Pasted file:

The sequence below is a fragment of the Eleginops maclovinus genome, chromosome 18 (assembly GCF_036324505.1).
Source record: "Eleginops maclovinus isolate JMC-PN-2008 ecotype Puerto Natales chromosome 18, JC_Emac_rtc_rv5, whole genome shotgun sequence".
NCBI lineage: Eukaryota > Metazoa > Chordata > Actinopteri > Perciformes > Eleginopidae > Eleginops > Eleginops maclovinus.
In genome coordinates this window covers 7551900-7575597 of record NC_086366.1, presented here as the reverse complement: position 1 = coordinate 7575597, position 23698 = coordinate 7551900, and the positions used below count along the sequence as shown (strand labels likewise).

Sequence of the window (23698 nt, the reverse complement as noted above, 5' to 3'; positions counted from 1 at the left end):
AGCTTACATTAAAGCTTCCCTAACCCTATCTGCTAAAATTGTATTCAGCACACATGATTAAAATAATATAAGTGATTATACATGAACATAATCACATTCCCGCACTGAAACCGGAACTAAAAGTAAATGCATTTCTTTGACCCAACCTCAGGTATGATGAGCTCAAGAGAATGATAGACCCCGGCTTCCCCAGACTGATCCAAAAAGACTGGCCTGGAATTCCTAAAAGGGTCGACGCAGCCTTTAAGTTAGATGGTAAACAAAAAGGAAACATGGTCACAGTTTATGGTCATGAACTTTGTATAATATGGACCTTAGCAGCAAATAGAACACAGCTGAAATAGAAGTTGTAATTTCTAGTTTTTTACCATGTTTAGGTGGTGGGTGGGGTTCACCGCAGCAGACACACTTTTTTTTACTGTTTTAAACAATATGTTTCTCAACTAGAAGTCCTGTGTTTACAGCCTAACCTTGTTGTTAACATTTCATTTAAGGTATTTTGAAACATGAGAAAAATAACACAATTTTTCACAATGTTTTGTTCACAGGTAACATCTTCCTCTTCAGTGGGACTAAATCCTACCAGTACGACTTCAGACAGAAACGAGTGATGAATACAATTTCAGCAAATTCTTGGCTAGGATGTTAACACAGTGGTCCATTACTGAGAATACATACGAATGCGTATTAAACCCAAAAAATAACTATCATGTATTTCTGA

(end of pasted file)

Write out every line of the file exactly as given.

The sequence below is a fragment of the Eleginops maclovinus genome, chromosome 18 (assembly GCF_036324505.1).
Source record: "Eleginops maclovinus isolate JMC-PN-2008 ecotype Puerto Natales chromosome 18, JC_Emac_rtc_rv5, whole genome shotgun sequence".
NCBI lineage: Eukaryota > Metazoa > Chordata > Actinopteri > Perciformes > Eleginopidae > Eleginops > Eleginops maclovinus.
In genome coordinates this window covers 7551900-7575597 of record NC_086366.1, presented here as the reverse complement: position 1 = coordinate 7575597, position 23698 = coordinate 7551900, and the positions used below count along the sequence as shown (strand labels likewise).

Sequence of the window (23698 nt, the reverse complement as noted above, 5' to 3'; positions counted from 1 at the left end):
AGCTTACATTAAAGCTTCCCTAACCCTATCTGCTAAAATTGTATTCAGCACACATGATTAAAATAATATAAGTGATTATACATGAACATAATCACATTCCCGCACTGAAACCGGAACTAAAAGTAAATGCATTTCTTTGACCCAACCTCAGGTATGATGAGCTCAAGAGAATGATAGACCCCGGCTTCCCCAGACTGATCCAAAAAGACTGGCCTGGAATTCCTAAAAGGGTCGACGCAGCCTTTAAGTTAGATGGTAAACAAAAAGGAAACATGGTCACAGTTTATGGTCATGAACTTTGTATAATATGGACCTTAGCAGCAAATAGAACACAGCTGAAATAGAAGTTGTAATTTCTAGTTTTTTACCATGTTTAGGTGGTGGGTGGGGTTCACCGCAGCAGACACACTTTTTTTTACTGTTTTAAACAATATGTTTCTCAACTAGAAGTCCTGTGTTTACAGCCTAACCTTGTTGTTAACATTTCATTTAAGGTATTTTGAAACATGAGAAAAATAACACAATTTTTCACAATGTTTTGTTCACAGGTAACATCTTCCTCTTCAGTGGGACTAAATCCTACCAGTACGACTTCAGACAGAAACGAGTGATGAATACAATTTCAGCAAATTCTTGGCTAGGATGTTAACACAGTGGTCCATTACTGAGAATACATACGAATGCGTATTAAACCCAAAAAATAACTATCATGTATTTCTGA